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Taco Kings


Posted on October 4, 2016

Near the new arena, a restaurant aims for the hearts of sports fans with a menu focused on Mexican street food.

An array of house-made salsas
An array of house-made salsas Photography by Rachel Valley

The transformation of K Street has begun.

In late August, local restaurateur Trevor Shults opened a bar and taqueria called El Rey on what has long been one of Sacramento’s seediest blocks. Located across the street from the entrance to Golden 1 Center, El Rey is the first of more than 30 bars and restaurants set to open in the area surrounding the new sports and entertainment complex in the coming months.


Tacos include carnitas, duck and spicy peanut shrimp

Shults teamed up with nightclub impresario Bob Simpson and former Kings player Kenny Thomas on the project, which includes an Irish pub called Malt & Mash and a third, as-yet-unnamed restaurant set to open next year. The three restaurants share a 15,000-square-foot space on the ground floor of the Ochsner Building next to St. Rose of Lima Park. 

El Rey (Spanish for The King) could have been designed in a lab to appeal to the sports fans who will soon be streaming into the arena. Billed as a high-energy taqueria, it’s a loud, fun, thumping place with two bars, oodles of wall-mounted TVs, a DJ booth and high-top community tables. 


Chef Bryce Palmer

The menu focuses on playful reinterpretations of Mexican street food. Heading up the kitchen is Bryce Palmer, a 32-year-old former Marine who worked in the front of the house at Shults’ nightclubs before heading to culinary school. After spending time in some of Sacramento’s top kitchens (Biba, Grange, The Golden Bear, Capital Dime), he returned to work for Shults as a sous chef at Crawdads on the River. Earlier this year, he became executive chef for all of Shults’ properties, revamping the menu at Barwest.

Before creating the menu for El Rey, Palmer and Shults went on a taco tasting tour of San Francisco, Berkeley and Oakland. But they took a fusion-y approach to the taco, using smoked meats and nontraditional ingredients like fried yucca chips and sesame seeds. Flavors are big and bold. There’s a smoked carnitas taco with pickled pineapple salsa, a spicy peanut shrimp taco and a crispy duck taco—all served on a custom-made 5-inch tortillas from La Esperanza, a Mexican bakery and grocery store on Franklin Boulevard.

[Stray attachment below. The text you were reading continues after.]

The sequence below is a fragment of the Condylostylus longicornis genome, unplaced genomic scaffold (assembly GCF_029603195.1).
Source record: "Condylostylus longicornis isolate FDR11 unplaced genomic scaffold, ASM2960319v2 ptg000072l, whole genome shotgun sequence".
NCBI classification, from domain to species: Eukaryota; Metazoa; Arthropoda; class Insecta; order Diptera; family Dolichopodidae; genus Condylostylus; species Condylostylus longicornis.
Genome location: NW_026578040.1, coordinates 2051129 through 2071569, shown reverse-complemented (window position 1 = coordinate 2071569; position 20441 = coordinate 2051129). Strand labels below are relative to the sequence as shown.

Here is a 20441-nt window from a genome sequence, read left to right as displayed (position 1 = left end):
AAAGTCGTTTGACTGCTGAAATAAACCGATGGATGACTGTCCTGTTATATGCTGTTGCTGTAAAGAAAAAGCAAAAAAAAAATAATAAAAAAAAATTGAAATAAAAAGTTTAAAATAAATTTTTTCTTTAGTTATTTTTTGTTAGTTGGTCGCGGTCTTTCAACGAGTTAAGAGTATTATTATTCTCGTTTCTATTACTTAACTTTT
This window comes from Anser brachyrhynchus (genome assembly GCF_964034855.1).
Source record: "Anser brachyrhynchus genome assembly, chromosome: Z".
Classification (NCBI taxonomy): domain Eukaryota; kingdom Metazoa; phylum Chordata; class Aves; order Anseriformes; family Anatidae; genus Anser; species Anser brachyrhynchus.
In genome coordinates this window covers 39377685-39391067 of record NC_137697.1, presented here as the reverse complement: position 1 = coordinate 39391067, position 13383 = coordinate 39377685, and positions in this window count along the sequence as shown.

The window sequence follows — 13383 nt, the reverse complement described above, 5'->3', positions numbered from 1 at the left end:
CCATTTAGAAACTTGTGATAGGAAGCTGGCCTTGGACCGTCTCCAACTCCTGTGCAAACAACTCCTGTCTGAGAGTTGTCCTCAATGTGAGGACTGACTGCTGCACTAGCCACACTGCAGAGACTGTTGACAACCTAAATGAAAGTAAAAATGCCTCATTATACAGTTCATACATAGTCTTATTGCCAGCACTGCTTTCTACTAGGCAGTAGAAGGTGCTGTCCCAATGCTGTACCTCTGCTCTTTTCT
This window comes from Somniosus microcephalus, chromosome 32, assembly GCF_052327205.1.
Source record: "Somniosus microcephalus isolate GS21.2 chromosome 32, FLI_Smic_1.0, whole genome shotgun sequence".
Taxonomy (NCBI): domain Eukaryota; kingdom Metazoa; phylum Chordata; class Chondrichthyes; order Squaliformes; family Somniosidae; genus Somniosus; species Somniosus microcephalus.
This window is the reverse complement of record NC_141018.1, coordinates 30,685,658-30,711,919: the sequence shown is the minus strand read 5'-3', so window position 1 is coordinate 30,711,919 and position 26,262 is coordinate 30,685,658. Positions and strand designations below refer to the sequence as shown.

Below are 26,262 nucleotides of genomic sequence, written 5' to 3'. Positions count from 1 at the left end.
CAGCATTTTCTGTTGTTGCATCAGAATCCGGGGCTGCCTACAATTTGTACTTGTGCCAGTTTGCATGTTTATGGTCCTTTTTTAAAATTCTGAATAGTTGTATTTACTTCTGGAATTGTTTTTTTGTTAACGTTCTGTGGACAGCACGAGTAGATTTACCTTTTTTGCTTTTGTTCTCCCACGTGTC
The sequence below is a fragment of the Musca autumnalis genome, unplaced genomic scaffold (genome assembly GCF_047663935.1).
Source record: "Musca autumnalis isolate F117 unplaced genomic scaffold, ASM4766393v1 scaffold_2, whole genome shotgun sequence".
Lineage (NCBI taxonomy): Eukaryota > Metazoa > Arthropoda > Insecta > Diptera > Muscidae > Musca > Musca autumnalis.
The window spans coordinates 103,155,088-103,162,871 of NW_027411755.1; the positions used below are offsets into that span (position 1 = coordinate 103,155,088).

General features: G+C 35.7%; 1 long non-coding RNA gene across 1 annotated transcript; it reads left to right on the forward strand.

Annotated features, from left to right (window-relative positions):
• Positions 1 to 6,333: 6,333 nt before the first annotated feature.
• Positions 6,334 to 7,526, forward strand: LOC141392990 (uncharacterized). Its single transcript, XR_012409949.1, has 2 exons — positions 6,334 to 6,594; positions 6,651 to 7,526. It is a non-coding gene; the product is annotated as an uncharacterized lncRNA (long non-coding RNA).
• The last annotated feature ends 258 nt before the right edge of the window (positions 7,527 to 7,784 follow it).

Queso fundido

A Mexican street food vibe runs throughout the menu. Appetizers include house-made chicharrones and street corn slathered in chipotle crema and cotija. Palmer, who’d spent some time in Tijuana, persuaded Shults to let him put a Tijuana-style hot dog on the menu. Wrapped in bacon, the frank is buried under a slew of garnishes: guacamole, pico de gallo, black beans, cilantro crema, cotija and cheddar cheese, and pickled onion. There’s also ceviche, made with rockfish and jicama, and a scallop-and-shrimp cocktail that gets a blast from the addition of fire-roasted tomatoes. Posole—the classic hangover soup made with fresh hominy—comes with thick slices of roasted pork belly. 

For dessert, there’s a choco taco—a house-made homage to the ice-cream truck offering, with Gunther’s ice cream tucked inside a chocolate- and peanut-covered chocolate waffle shell. The refreshing Mexican street snack fruta con chile also shows up on the menu: melon, mango and pineapple slices dusted with salt and chile powder, served in a plastic cup.


Mexican street corn

Bar manager Elliott Ames, another longtime Shults employee, created the tequila-centric drinks menu. There are nine margaritas, and some can be ordered “hot” with the addition of jalapeno. Ames also came up with several tequila-based craft cocktails. The Clean Laundry is a tequila-ized version of a White Linen, made with fresh lime juice, mint and cucumber. Mezcal, tequila’s smoky cousin, makes an appearance in a couple of drinks, including the Pina de Oro, a sweet, spicy, peaty concoction that includes pineapple juice and ancho chili liqueur. The beer list gives equal weight to Mexican cervezas and craft brews like Track 7’s Golden Guava IPA.

The city will allow Shults to hold eight big events a year outside the restaurant. He’s already planning big parties for St. Patrick’s Day and Cinco de Mayo. He’s also looking forward to the opening of nearby restaurants and bars, such as Sauced, a Livermore-based barbecue joint, and Punch Bowl Social, a restaurant with arcade games and a bowling alley. “The more people down here, the better,” he says. 

EL REY
723 K St. (916) 400-4170 elreyonk.com

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